Are you a remote work newbie getting ready to work remotely? If so, welcome to the club!
You’re starting an exciting chapter in your professional life. You might be wondering just where to begin. After all, this gig is going to be different from the office atmosphere of past jobs. That’s totally normal and to be expected.
You’ve come to the right place to learn how you can get remote work ready and bring yourself up to speed.
Here’s a straightforward guide where you can find helpful tools, tips, and support as you get ready to work remotely:
1. Define your goals.
Whether you’ve just landed your dream job or see this new role as a starting point, it’s critical that you take a step back to look at the big picture. Where does this position fit into your professional goals?
If you believe it’s a springboard to something else, learning more about your field and acquiring additional marketable skills will be essential to your success. Are there important company projects you can volunteer to work on or a mentor who’ll help you ask the right questions?
If rising up the remote work ladder is important to you, start planning—and working—toward a leadership role today.
2. Get in a (work) groove.
Some location-independent jobs allow you to set your own hours; others might require you to keep specific “office hours.” Developing a routine that includes the preparation stuff you used to do, sans commute, can help you feel ready and raring to go.
Distractions abound outside of an office setting, so electing a proven productivity method is a great way to sharpen your focus and knock out tough projects. (And, yes, you can take your lovable pup for a walk in the afternoon or go for a quick run in the morning—you’ll just need to hold yourself accountable for getting your work done on time.)
3. Consider your location.
Your ideal workspace might be your home office or the local coffee shop or co-working space. Perhaps it’s near a majestic mountain range or overlooking a tropical beach halfway around the world. (Digital nomads: learn more about designing your own remote adventure.)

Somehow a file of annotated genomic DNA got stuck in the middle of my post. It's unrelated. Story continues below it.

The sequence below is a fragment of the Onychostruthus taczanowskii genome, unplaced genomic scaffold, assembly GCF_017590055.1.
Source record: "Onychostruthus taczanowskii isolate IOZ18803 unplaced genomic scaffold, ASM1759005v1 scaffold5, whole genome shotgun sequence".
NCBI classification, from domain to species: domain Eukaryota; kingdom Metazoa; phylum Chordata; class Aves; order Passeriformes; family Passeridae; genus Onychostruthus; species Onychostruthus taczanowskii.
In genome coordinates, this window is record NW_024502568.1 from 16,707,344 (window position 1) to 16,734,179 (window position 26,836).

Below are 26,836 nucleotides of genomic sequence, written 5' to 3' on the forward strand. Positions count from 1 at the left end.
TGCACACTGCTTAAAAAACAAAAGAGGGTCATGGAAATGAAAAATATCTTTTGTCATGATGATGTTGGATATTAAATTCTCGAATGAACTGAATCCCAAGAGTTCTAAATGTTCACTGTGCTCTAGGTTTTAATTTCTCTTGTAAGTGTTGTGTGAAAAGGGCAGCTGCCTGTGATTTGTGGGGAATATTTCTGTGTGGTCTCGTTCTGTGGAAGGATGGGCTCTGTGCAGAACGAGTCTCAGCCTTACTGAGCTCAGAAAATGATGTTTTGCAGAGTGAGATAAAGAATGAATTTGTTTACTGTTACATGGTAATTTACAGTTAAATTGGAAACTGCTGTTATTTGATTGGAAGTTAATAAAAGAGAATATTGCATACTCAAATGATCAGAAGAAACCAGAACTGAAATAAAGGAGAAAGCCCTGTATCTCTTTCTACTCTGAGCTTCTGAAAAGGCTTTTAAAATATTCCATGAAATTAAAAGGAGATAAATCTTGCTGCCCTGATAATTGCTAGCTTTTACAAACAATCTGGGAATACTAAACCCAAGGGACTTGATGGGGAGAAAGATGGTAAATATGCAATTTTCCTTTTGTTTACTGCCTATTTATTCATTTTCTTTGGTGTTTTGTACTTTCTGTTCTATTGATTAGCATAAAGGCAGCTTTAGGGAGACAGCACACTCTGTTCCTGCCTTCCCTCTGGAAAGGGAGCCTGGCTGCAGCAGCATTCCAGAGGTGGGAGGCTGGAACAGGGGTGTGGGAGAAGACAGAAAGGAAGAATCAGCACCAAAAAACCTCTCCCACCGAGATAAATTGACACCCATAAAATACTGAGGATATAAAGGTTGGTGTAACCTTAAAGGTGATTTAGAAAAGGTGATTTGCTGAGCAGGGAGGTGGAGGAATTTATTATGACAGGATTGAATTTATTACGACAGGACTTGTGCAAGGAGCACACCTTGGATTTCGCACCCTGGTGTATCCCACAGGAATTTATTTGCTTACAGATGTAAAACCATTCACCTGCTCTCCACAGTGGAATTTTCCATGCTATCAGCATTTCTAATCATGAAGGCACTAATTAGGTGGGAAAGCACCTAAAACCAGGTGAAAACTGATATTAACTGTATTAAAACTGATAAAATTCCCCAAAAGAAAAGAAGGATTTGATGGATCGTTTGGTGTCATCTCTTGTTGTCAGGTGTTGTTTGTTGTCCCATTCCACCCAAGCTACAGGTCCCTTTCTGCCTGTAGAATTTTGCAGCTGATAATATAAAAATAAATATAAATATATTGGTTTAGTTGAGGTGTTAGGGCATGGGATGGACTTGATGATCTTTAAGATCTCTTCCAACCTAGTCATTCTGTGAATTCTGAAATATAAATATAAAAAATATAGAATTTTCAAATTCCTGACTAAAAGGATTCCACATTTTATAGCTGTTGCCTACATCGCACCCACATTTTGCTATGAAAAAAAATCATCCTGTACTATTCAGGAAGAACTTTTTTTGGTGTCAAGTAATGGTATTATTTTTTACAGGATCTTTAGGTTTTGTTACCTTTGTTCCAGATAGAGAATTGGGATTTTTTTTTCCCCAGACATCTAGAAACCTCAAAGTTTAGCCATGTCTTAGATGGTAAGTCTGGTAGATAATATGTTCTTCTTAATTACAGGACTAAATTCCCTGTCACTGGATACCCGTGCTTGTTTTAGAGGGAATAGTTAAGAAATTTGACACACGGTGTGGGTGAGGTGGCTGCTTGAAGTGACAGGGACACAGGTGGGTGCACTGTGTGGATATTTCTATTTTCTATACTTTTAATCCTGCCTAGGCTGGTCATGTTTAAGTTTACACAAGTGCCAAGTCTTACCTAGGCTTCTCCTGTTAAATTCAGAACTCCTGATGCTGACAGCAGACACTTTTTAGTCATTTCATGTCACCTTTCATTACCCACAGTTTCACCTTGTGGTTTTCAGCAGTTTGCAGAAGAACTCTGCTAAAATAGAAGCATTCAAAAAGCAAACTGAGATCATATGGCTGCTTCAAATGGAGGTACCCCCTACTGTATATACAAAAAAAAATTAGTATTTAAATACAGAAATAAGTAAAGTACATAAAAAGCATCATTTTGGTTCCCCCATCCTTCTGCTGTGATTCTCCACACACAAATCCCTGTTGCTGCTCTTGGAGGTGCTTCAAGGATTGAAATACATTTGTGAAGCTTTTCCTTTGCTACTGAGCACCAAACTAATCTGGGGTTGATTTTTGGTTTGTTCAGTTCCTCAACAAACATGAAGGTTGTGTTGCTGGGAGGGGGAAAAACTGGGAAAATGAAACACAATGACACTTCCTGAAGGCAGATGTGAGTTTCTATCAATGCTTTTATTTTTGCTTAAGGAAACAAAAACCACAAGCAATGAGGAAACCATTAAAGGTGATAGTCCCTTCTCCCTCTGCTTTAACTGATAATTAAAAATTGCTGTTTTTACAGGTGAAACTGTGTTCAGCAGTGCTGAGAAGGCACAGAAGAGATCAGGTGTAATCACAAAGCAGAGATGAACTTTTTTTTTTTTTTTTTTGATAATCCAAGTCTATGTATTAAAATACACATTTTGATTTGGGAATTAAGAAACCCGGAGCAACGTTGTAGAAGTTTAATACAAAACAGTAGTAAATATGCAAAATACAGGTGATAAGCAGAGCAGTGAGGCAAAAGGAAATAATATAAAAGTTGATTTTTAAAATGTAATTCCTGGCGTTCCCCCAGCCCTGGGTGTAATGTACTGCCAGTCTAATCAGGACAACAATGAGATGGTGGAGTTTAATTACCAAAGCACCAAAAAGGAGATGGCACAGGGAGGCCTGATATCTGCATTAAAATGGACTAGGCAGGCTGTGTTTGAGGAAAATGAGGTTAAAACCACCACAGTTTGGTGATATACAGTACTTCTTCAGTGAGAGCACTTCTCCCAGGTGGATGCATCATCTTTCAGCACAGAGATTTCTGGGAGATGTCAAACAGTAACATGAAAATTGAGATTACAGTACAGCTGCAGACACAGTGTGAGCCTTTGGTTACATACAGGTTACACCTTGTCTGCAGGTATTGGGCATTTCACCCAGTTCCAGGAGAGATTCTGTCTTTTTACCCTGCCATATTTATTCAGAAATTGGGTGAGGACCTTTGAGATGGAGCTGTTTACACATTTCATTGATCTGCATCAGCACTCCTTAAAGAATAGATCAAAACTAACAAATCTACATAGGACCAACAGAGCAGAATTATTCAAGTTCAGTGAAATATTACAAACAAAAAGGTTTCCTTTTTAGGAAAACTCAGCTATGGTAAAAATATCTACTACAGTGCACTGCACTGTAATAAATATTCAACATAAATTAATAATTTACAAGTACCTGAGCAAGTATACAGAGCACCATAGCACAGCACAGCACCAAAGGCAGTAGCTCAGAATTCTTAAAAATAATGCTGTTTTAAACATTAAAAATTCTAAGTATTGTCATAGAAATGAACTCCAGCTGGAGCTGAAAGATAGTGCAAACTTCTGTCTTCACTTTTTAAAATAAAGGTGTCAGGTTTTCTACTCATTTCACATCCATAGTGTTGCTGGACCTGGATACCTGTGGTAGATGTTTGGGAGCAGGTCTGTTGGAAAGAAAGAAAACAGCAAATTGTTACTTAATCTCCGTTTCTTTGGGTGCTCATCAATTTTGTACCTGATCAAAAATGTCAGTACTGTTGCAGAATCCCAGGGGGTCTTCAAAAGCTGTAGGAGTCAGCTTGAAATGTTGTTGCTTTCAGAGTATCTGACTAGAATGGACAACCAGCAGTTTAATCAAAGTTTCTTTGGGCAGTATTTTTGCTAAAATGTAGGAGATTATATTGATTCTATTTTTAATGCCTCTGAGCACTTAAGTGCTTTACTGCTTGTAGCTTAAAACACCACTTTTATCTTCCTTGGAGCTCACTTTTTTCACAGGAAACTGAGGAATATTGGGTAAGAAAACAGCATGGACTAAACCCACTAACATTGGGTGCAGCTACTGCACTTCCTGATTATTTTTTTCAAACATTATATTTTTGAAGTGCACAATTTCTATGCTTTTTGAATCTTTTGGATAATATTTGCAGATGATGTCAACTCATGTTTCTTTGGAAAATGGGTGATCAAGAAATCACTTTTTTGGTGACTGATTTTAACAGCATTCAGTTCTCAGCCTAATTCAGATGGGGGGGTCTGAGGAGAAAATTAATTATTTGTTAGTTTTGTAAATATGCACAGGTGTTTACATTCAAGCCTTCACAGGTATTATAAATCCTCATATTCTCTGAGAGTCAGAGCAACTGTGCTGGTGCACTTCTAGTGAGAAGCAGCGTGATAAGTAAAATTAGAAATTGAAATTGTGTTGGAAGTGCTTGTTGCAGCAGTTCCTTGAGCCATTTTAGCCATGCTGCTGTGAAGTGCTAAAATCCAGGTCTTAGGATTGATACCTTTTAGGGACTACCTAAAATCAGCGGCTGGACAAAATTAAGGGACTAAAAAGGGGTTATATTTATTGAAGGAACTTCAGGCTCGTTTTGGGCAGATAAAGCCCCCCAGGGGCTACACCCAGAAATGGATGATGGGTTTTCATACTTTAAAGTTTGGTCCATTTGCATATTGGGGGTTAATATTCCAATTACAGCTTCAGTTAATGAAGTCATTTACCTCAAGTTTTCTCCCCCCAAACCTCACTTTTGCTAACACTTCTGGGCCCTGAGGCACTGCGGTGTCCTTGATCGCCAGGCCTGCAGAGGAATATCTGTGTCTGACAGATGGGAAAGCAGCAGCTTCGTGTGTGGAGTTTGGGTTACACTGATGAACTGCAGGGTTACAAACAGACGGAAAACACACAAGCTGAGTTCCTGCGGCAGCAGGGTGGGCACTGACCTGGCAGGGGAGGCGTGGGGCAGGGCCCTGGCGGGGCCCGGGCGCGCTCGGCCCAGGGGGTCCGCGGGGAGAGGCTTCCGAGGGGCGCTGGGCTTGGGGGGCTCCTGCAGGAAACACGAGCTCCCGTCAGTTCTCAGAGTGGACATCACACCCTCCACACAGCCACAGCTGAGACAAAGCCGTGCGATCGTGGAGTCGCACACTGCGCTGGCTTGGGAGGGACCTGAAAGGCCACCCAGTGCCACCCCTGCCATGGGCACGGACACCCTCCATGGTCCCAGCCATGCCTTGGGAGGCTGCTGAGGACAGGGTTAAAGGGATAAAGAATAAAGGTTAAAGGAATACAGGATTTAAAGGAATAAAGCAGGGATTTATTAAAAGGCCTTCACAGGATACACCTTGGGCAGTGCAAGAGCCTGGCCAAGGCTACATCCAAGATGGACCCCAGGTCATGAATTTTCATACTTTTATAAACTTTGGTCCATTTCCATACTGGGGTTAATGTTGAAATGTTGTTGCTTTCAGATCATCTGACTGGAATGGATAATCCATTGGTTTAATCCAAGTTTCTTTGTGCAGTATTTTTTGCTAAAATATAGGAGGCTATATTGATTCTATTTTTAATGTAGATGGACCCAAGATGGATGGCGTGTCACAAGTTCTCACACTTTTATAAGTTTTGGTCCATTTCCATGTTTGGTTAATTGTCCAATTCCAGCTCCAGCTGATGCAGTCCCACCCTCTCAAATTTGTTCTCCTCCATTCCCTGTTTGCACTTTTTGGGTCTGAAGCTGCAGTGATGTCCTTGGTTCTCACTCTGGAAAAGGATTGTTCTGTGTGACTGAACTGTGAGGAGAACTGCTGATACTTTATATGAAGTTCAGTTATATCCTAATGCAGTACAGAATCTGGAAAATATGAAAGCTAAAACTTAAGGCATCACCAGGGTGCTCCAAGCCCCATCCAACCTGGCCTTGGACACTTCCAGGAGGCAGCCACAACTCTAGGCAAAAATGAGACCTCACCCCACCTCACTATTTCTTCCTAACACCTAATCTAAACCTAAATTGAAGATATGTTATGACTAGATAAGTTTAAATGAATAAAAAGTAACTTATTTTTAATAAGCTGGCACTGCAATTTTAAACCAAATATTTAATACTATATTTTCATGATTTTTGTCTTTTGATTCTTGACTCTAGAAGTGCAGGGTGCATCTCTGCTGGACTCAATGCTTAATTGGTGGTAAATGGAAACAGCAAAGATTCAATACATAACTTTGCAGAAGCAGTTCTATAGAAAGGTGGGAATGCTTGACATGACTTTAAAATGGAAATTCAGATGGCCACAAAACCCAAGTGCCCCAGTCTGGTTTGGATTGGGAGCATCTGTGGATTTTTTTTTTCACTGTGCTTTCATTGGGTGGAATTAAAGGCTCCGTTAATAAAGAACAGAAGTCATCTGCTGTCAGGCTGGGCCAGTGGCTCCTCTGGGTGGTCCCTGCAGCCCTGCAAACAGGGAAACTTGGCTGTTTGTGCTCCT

No matter your preference, take time to map out where you might accomplish your best work, provided there’s Wi-Fi. If you’re seeking peace and quiet, you’ve got it built in; but if you’d like to get some in-person interaction every now and then, there are tools like Workfrom to help you discover new places to work remotely in your neighborhood or around the globe.
4. Communicate proactively.
Not only will it help you avoid misunderstandings and effectively navigate conflicts with team members or customers, but it will also demonstrate that you have what it takes to succeed in this new role, and that you’re ready to contribute to building a positive company culture.
In meetings, you’ll have a better chance to avoid groupthink—a much-dreaded outcome of conversations lacking dissenters. Also, find out how you can influence others from a distance, regardless of whether they report to you or manage you.
5. Manage yourself and others.
Maybe you’re leading a virtual team or managing on-site employees, or perhaps you’re a specialist working within a broader group.
Working well remotely means that you have to manage your workflow and priorities judiciously. Why? Your output will speak volumes about your productivity, your collaborative efforts, and your attention to detail.
Identifying and familiarizing yourself with planning apps such as Todoist and collaborative tools such as Google Docs, Trello, and Basecamp, will give you a leg up on projects, while cloud software companies such as 15Five offer insight and candid feedback on how your teammates feel things are going.
6. Be the ideal colleague.
I’ve found that before you seek something in others, it’s best to first build it within yourself. Possessing certain traits will help you in building relationships from afar, accessing critical information, interpreting organizational objectives, and coming across as a team player.
Remote work isn’t for faint-of-heart folks who want to spend all day staring into a laptop in their jammies. (Sure, there could be days like that, but they’re far from the norm.) These positions require tenacity, trustworthiness, empathy, and adaptability. Thankfully, these are traits anyone can strengthen with commitment and a little effort.
7. Crowdsource wisdom.
Shortcuts to success anyone? It’s important to not feel like you’re doing it wrong simply because you haven’t had a similar role before. Although this might be your first virtual rodeo, there are other professionals who’ve gone this route before you.
Invest some time in learning how they have seamlessly made the transition to remote work. Their advice will no doubt save you time and headaches and alleviate any anxiousness you might have about the change. Beyond that, their tips and tricks could just make the whole experience a lot more fun.
Not sure what type of remote worker you are? Find out now. Take this remote work quiz to see which of four profiles are the right match for you.